The mausoleum is built from a plain ashlar sandstone. It is a gable-ended structure with a sloping stone-slabbed roof. Each gable end is topped with a stone finial. The mausoleum is small (4m x 6m) and is surrounded by a circular grassed area, which is enclosed by a low stone wall set with two wrought-iron gates.

Because of the strong historical connection between Macquarie and Australia, the site has international significance. Macquarie is now seen as one of the more enlightened of the early governors and is an interesting and significant historical figure. In April 1809, Macquarie was appointed Governor of New South Wales to replace the notorious William Bligh, whose governorship had been wracked with controversy. He took up his commission as governor on 1 January 1810. The pressures of a commission of inquiry into the state of the colony resulted in his resignation at the end of 1820, and Macquarie returned home to his estate on Mull to defend the charges made against his administration. He died in 1824 during a visit to London.

The mausoleum was probably erected over the Macquarie family burial plot around 1851 or 1852 by the Drummonds of Strathallan, who had inherited the Gruline estate. At this time, the two existing memorial stones – Macquarie’s in red Peterhead granite (commissioned by his wife) and his wife and children’s in white marble – were fixed to the exterior of the mausoleum on the south-eastern and north-western walls respectively.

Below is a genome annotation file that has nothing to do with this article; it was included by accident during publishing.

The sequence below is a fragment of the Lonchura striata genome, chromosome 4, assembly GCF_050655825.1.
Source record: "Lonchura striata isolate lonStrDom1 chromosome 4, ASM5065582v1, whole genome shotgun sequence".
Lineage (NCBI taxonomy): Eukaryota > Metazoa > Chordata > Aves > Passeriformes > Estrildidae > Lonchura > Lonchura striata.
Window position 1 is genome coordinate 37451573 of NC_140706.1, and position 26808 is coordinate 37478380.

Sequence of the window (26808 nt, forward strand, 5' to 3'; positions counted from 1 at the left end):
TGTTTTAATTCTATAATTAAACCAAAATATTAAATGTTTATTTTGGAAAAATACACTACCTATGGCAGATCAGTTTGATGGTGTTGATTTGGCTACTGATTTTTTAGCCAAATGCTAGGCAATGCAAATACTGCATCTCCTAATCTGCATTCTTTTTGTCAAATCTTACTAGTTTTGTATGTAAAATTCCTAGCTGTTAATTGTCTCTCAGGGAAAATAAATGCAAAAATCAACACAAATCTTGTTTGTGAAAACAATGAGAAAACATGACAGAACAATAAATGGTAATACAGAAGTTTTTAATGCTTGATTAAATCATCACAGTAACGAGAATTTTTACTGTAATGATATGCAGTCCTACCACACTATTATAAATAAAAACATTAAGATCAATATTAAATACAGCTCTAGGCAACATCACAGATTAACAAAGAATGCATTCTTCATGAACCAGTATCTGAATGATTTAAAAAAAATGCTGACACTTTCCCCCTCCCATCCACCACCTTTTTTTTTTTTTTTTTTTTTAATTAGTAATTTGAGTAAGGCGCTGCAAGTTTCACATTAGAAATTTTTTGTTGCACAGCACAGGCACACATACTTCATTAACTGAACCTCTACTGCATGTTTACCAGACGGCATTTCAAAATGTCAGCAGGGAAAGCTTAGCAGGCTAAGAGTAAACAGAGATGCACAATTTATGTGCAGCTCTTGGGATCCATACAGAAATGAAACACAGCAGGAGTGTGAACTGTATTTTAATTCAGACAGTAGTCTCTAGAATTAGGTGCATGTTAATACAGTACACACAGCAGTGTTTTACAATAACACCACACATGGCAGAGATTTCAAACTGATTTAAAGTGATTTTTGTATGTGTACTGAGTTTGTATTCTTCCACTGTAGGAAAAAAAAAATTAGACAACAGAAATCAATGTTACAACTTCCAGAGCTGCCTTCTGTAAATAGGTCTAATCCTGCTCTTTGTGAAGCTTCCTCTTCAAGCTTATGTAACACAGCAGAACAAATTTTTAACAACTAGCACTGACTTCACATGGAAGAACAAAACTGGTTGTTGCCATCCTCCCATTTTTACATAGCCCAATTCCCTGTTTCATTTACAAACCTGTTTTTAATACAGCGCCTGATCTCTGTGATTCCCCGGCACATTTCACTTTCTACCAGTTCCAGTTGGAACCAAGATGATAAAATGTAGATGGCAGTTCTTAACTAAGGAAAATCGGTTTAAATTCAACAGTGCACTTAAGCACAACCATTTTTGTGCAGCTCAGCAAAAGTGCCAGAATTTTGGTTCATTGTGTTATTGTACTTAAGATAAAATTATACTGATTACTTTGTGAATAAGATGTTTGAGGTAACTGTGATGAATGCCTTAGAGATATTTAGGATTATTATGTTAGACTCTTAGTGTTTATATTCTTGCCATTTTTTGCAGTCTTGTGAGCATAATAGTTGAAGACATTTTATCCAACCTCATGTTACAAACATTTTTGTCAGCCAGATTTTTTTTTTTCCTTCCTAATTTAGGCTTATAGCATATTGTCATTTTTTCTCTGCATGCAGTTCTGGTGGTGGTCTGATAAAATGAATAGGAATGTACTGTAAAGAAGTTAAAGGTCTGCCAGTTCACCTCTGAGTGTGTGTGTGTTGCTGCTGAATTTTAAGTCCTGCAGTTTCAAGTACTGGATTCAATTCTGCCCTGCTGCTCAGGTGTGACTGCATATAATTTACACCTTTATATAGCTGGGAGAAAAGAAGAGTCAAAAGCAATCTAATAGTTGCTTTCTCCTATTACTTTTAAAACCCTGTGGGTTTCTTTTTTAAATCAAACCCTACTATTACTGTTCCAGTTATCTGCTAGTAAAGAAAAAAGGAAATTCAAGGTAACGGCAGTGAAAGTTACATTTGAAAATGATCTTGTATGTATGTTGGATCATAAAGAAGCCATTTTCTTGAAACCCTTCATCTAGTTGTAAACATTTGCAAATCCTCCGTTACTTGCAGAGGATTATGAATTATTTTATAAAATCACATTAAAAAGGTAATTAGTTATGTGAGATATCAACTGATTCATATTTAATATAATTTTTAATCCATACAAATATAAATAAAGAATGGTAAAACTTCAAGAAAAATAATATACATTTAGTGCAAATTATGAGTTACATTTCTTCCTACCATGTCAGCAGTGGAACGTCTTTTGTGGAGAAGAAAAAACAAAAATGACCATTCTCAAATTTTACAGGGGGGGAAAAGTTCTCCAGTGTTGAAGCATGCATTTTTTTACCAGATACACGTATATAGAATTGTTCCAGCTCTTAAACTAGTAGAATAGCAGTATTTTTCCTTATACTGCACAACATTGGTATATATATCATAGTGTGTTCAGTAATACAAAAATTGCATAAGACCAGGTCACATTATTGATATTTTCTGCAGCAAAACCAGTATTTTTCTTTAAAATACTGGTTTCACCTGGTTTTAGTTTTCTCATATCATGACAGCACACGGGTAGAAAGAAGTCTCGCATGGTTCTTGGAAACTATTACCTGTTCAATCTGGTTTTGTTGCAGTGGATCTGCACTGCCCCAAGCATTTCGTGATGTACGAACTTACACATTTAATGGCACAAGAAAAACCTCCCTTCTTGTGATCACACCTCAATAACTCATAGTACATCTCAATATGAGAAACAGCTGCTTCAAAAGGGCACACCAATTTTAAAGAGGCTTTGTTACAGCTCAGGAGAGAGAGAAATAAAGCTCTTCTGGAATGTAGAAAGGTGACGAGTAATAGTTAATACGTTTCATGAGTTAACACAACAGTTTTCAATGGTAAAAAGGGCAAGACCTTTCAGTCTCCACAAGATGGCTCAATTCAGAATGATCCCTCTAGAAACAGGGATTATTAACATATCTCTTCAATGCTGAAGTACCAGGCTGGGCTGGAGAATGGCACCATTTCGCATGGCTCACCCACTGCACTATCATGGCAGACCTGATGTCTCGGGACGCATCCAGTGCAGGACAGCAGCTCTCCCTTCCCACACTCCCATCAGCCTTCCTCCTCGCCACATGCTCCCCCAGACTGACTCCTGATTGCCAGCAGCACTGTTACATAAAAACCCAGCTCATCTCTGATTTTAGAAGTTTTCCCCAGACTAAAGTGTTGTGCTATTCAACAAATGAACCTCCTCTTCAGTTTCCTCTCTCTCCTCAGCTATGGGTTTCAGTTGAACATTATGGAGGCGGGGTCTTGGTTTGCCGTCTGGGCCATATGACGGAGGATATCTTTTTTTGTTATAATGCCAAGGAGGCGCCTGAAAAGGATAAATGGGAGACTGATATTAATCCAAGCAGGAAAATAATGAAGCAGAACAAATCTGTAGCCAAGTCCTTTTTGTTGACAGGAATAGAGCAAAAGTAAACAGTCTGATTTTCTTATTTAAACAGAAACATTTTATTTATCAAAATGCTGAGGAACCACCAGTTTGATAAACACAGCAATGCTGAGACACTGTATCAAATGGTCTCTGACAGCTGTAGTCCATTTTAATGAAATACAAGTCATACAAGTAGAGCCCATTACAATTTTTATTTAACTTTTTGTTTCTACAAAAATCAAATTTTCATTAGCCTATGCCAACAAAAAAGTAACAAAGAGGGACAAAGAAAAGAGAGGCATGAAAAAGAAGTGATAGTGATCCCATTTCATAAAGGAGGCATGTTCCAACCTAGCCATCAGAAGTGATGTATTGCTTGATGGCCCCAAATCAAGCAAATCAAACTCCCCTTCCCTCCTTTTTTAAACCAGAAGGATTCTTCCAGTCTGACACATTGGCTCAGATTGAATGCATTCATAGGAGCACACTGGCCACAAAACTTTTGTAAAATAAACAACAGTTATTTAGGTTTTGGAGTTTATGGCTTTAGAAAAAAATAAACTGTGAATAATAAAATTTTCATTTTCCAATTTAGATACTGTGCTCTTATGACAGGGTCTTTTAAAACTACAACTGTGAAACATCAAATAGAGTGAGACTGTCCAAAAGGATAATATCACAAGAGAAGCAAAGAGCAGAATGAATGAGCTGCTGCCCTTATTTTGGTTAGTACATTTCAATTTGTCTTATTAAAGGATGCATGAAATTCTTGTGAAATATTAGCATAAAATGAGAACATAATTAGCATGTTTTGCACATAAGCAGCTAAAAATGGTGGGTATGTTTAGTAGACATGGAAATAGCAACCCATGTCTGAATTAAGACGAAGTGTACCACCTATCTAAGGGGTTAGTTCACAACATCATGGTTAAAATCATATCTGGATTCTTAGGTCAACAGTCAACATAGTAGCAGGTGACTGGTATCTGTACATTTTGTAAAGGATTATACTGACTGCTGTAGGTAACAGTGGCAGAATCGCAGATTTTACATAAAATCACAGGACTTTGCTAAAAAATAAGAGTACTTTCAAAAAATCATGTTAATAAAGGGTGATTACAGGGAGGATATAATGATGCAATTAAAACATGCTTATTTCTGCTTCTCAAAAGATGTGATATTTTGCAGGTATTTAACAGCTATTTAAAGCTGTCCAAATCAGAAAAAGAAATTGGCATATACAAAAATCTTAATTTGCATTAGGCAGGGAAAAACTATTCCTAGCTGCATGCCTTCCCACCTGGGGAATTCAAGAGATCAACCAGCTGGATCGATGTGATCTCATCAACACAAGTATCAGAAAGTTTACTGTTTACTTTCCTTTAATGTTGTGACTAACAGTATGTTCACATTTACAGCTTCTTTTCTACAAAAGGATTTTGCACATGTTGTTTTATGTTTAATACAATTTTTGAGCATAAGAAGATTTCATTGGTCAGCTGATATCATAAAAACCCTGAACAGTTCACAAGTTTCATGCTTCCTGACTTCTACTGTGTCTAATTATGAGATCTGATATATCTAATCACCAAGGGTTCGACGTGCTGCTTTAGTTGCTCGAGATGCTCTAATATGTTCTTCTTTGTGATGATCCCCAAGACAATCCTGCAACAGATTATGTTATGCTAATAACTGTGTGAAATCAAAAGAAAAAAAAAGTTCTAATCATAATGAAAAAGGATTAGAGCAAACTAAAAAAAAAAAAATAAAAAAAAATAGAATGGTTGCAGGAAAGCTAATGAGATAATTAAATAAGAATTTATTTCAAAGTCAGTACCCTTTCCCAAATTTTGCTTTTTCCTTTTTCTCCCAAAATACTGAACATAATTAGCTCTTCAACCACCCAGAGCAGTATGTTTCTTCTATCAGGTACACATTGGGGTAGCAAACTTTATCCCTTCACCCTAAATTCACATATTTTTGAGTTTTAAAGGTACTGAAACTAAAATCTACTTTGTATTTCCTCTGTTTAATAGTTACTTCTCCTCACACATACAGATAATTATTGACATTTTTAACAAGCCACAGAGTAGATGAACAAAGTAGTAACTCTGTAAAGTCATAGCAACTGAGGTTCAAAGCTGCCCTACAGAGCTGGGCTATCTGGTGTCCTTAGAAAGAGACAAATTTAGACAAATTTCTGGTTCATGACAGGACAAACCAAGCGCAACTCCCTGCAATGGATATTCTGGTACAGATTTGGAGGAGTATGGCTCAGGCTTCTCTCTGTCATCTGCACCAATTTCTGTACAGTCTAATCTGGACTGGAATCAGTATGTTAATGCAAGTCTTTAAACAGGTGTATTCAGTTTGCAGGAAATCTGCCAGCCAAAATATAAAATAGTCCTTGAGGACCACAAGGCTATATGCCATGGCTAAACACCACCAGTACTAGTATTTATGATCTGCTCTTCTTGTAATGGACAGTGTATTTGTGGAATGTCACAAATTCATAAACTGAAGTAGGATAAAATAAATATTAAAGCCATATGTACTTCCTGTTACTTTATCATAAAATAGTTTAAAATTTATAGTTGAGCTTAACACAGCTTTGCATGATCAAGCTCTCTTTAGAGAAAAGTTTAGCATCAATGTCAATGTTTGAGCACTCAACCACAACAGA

In 1948, the mausoleum was gifted by the then-owner of the estate, Lady Yarborough, to the people of New South Wales through an Australian trust. A committee of the National Trust of Australia (New South Wales) was subsequently formed to take ownership of the property and to administer the remaining funds. Since 1971, the National Trust for Scotland has worked in cooperation with the National Trust of Australia (New South Wales) to care for the property.